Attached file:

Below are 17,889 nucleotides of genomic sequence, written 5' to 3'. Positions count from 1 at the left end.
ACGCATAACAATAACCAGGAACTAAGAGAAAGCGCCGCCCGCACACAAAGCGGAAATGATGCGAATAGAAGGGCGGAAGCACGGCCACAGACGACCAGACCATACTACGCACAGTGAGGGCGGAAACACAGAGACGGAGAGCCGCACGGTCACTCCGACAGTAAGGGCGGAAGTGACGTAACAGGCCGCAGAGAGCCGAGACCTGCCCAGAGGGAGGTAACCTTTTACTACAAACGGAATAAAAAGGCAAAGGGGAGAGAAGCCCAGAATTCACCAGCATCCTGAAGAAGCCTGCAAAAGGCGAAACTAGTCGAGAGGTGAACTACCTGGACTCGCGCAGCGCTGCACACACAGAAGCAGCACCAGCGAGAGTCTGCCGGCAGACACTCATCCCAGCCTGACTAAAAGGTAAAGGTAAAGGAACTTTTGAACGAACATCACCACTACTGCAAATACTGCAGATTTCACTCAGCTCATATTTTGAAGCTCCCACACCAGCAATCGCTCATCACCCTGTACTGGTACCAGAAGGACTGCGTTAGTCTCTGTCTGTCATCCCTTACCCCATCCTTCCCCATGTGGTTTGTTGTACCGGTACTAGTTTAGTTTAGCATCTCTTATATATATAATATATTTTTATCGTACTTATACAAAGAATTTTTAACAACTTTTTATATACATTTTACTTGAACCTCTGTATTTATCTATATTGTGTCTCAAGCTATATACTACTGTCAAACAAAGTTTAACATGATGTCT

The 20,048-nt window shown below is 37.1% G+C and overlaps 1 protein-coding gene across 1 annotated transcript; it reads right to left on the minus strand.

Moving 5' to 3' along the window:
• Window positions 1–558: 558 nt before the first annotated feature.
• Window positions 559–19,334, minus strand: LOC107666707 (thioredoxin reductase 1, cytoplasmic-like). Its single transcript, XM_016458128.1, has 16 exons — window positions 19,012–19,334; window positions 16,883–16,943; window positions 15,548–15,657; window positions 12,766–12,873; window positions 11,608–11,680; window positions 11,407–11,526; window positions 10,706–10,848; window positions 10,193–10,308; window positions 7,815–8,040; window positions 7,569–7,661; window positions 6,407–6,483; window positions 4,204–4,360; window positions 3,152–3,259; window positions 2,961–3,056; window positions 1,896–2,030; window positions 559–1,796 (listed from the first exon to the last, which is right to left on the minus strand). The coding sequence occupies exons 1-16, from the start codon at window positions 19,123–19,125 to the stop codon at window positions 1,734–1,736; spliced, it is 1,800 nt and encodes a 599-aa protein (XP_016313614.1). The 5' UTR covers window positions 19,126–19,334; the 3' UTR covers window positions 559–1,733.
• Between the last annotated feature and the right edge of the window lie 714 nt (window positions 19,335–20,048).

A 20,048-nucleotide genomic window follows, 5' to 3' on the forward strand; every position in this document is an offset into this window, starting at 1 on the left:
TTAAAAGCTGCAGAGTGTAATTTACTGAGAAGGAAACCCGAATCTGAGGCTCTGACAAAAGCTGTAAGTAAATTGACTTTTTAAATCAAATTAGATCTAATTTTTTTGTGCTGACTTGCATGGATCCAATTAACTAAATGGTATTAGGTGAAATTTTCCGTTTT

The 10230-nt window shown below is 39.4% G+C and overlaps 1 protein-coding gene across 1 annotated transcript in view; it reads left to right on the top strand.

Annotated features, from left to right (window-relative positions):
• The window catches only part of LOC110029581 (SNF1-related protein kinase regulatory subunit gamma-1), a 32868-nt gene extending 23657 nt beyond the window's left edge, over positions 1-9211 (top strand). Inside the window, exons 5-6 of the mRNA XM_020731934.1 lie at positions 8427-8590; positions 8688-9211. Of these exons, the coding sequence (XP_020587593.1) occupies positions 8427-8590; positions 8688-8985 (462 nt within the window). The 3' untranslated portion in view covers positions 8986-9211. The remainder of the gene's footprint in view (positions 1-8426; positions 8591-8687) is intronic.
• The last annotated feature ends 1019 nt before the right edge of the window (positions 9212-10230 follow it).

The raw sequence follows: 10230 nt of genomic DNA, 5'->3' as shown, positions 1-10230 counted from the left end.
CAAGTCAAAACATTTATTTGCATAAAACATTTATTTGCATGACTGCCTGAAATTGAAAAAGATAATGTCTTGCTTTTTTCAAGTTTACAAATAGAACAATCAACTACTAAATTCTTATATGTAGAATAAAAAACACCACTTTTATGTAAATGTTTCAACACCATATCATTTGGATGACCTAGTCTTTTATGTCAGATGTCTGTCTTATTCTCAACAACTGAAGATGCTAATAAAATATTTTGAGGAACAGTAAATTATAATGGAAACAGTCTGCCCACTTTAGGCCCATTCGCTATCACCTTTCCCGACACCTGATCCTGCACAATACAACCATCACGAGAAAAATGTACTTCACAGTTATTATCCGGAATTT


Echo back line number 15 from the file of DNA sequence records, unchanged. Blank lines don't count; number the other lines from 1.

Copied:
CAAGTCAAAACATTTATTTGCATAAAACATTTATTTGCATGACTGCCTGAAATTGAAAAAGATAATGTCTTGCTTTTTTCAAGTTTACAAATAGAACAATCAACTACTAAATTCTTATATGTAGAATAAAAAACACCACTTTTATGTAAATGTTTCAACACCATATCATTTGGATGACCTAGTCTTTTATGTCAGATGTCTGTCTTATTCTCAACAACTGAAGATGCTAATAAAATATTTTGAGGAACAGTAAATTATAATGGAAACAGTCTGCCCACTTTAGGCCCATTCGCTATCACCTTTCCCGACACCTGATCCTGCACAATACAACCATCACGAGAAAAATGTACTTCACAGTTATTATCCGGAATTT